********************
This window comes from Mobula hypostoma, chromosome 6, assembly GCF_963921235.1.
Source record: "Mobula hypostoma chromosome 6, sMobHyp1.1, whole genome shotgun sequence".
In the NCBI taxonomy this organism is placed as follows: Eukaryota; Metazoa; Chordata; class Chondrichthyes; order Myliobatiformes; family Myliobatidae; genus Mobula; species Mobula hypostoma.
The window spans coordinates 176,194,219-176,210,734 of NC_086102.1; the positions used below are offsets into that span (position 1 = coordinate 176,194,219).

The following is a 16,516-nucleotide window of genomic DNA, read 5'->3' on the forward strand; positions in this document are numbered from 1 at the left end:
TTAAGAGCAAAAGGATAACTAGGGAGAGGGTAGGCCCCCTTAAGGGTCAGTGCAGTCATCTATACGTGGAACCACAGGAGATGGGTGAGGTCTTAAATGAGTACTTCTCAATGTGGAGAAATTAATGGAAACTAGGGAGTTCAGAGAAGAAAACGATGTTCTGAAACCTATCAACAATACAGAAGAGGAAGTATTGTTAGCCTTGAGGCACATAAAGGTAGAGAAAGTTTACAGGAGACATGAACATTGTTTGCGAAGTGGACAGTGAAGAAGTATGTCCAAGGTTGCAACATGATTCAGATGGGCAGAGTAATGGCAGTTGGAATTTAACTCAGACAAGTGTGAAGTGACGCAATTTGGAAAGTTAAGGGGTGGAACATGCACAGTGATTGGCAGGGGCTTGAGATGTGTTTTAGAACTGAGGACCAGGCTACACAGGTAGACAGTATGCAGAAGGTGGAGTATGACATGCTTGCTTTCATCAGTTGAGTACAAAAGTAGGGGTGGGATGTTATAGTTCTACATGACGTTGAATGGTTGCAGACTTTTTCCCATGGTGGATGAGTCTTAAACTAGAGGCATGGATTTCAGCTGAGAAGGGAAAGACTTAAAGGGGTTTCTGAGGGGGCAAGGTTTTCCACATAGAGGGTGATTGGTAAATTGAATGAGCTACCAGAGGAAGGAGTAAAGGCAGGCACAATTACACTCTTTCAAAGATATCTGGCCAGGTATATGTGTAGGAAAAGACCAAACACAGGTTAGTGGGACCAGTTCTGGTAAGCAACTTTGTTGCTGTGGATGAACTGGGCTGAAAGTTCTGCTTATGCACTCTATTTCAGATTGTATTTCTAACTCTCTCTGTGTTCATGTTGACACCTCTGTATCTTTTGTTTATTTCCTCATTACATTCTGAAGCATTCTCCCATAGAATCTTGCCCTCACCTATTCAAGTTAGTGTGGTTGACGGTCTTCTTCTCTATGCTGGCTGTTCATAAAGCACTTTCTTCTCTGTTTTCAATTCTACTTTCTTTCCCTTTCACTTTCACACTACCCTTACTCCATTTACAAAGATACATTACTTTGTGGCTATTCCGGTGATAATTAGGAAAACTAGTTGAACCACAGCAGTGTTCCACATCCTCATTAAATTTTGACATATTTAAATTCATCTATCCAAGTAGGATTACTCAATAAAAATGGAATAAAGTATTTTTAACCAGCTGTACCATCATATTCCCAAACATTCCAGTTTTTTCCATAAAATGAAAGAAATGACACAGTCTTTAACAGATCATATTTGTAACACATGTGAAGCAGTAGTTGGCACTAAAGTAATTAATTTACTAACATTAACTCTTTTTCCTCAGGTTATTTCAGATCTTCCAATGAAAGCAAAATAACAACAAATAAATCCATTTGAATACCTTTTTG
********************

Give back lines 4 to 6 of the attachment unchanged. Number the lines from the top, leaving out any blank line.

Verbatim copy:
The window spans coordinates 176,194,219-176,210,734 of NC_086102.1; the positions used below are offsets into that span (position 1 = coordinate 176,194,219).

The following is a 16,516-nucleotide window of genomic DNA, read 5'->3' on the forward strand; positions in this document are numbered from 1 at the left end:
TTAAGAGCAAAAGGATAACTAGGGAGAGGGTAGGCCCCCTTAAGGGTCAGTGCAGTCATCTATACGTGGAACCACAGGAGATGGGTGAGGTCTTAAATGAGTACTTCTCAATGTGGAGAAATTAATGGAAACTAGGGAGTTCAGAGAAGAAAACGATGTTCTGAAACCTATCAACAATACAGAAGAGGAAGTATTGTTAGCCTTGAGGCACATAAAGGTAGAGAAAGTTTACAGGAGACATGAACATTGTTTGCGAAGTGGACAGTGAAGAAGTATGTCCAAGGTTGCAACATGATTCAGATGGGCAGAGTAATGGCAGTTGGAATTTAACTCAGACAAGTGTGAAGTGACGCAATTTGGAAAGTTAAGGGGTGGAACATGCACAGTGATTGGCAGGGGCTTGAGATGTGTTTTAGAACTGAGGACCAGGCTACACAGGTAGACAGTATGCAGAAGGTGGAGTATGACATGCTTGCTTTCATCAGTTGAGTACAAAAGTAGGGGTGGGATGTTATAGTTCTACATGACGTTGAATGGTTGCAGACTTTTTCCCATGGTGGATGAGTCTTAAACTAGAGGCATGGATTTCAGCTGAGAAGGGAAAGACTTAAAGGGGTTTCTGAGGGGGCAAGGTTTTCCACATAGAGGGTGATTGGTAAATTGAATGAGCTACCAGAGGAAGGAGTAAAGGCAGGCACAATTACACTCTTTCAAAGATATCTGGCCAGGTATATGTGTAGGAAAAGACCAAACACAGGTTAGTGGGACCAGTTCTGGTAAGCAACTTTGTTGCTGTGGATGAACTGGGCTGAAAGTTCTGCTTATGCACTCTATTTCAGATTGTATTTCTAACTCTCTCTGTGTTCATGTTGACACCTCTGTATCTTTTGTTTATTTCCTCATTACATTCTGAAGCATTCTCCCATAGAATCTTGCCCTCACCTATTCAAGTTAGTGTGGTTGACGGTCTTCTTCTCTATGCTGGCTGTTCATAAAGCACTTTCTTCTCTGTTTTCAATTCTACTTTCTTTCCCTTTCACTTTCACACTACCCTTACTCCATTTACAAAGATACATTACTTTGTGGCTATTCCGGTGATAATTAGGAAAACTAGTTGAACCACAGCAGTGTTCCACATCCTCATTAAATTTTGACATATTTAAATTCATCTATCCAAGTAGGATTACTCAATAAAAATGGAATAAAGTATTTTTAACCAGCTGTACCATCATATTCCCAAACATTCCAGTTTTTTCCATAAAATGAAAGAAATGACACAGTCTTTAACAGATCATATTTGTAACACATGTGAAGCAGTAGTTGGCACTAAAGTAATTAATTTACTAACATTAACTCTTTTTCCTCAGGTTATTTCAGATCTTCCAATGAAAGCAAAATAACAACAAATAAATCCATTTGAATACCTTTTTG